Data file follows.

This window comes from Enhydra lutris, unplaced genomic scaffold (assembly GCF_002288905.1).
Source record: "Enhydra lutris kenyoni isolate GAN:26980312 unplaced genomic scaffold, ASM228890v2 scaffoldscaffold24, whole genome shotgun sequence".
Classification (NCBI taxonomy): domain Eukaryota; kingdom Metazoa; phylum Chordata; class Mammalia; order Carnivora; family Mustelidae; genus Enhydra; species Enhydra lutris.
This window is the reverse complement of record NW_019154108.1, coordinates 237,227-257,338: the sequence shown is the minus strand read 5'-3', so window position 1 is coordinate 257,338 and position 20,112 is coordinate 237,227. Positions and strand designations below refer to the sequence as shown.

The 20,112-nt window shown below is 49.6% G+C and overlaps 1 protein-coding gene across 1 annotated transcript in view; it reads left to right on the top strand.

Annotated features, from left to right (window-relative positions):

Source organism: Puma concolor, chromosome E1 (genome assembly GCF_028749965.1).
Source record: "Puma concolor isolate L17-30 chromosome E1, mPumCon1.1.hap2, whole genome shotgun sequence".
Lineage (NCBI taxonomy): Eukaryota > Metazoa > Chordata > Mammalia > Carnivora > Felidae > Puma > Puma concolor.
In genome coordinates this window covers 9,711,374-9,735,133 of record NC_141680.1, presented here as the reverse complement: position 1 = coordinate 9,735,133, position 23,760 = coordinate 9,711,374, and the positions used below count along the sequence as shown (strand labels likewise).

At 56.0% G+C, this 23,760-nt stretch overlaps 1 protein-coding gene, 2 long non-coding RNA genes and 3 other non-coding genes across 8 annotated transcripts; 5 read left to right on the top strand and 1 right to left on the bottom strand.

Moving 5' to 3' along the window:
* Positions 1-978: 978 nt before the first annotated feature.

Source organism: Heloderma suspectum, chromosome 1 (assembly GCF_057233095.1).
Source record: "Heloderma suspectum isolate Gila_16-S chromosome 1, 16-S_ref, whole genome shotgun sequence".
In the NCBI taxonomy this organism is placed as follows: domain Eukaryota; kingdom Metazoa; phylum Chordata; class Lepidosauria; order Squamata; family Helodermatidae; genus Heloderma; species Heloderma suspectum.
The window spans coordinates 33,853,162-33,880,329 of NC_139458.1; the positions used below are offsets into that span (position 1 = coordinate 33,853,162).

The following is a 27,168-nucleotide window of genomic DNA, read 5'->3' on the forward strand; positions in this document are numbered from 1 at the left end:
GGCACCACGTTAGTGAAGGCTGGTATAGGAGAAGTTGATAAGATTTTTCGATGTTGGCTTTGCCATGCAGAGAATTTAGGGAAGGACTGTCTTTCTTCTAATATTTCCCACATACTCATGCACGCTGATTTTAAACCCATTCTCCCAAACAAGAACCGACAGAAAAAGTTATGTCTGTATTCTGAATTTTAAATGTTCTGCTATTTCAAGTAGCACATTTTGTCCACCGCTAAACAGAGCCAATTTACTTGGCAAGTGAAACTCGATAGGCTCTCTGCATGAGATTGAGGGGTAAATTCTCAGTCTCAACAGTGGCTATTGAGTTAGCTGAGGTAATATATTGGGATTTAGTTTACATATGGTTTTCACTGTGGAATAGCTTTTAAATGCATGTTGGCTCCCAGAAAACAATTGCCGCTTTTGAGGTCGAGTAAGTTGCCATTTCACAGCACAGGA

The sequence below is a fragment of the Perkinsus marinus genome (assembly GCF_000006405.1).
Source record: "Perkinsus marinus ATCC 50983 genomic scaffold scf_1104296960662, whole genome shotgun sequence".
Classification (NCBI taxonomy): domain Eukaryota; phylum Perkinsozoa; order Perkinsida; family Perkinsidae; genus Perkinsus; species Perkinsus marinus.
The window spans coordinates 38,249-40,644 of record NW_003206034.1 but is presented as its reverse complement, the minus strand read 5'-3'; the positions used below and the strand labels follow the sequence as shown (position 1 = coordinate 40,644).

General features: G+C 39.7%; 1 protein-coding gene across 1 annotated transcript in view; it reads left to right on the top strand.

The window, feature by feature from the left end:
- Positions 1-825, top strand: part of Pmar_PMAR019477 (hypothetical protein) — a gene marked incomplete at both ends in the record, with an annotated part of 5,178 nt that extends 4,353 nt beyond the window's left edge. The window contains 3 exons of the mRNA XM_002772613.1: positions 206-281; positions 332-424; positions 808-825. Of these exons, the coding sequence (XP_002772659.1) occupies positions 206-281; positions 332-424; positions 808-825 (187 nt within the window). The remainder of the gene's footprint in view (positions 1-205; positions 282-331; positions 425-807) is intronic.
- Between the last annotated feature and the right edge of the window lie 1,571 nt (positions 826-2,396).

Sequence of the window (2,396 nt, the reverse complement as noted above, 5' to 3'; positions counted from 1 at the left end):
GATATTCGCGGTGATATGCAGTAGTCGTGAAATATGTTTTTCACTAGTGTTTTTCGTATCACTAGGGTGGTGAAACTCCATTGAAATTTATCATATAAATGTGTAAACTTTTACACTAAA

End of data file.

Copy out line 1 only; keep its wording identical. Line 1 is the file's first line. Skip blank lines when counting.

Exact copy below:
This window comes from Enhydra lutris, unplaced genomic scaffold (assembly GCF_002288905.1).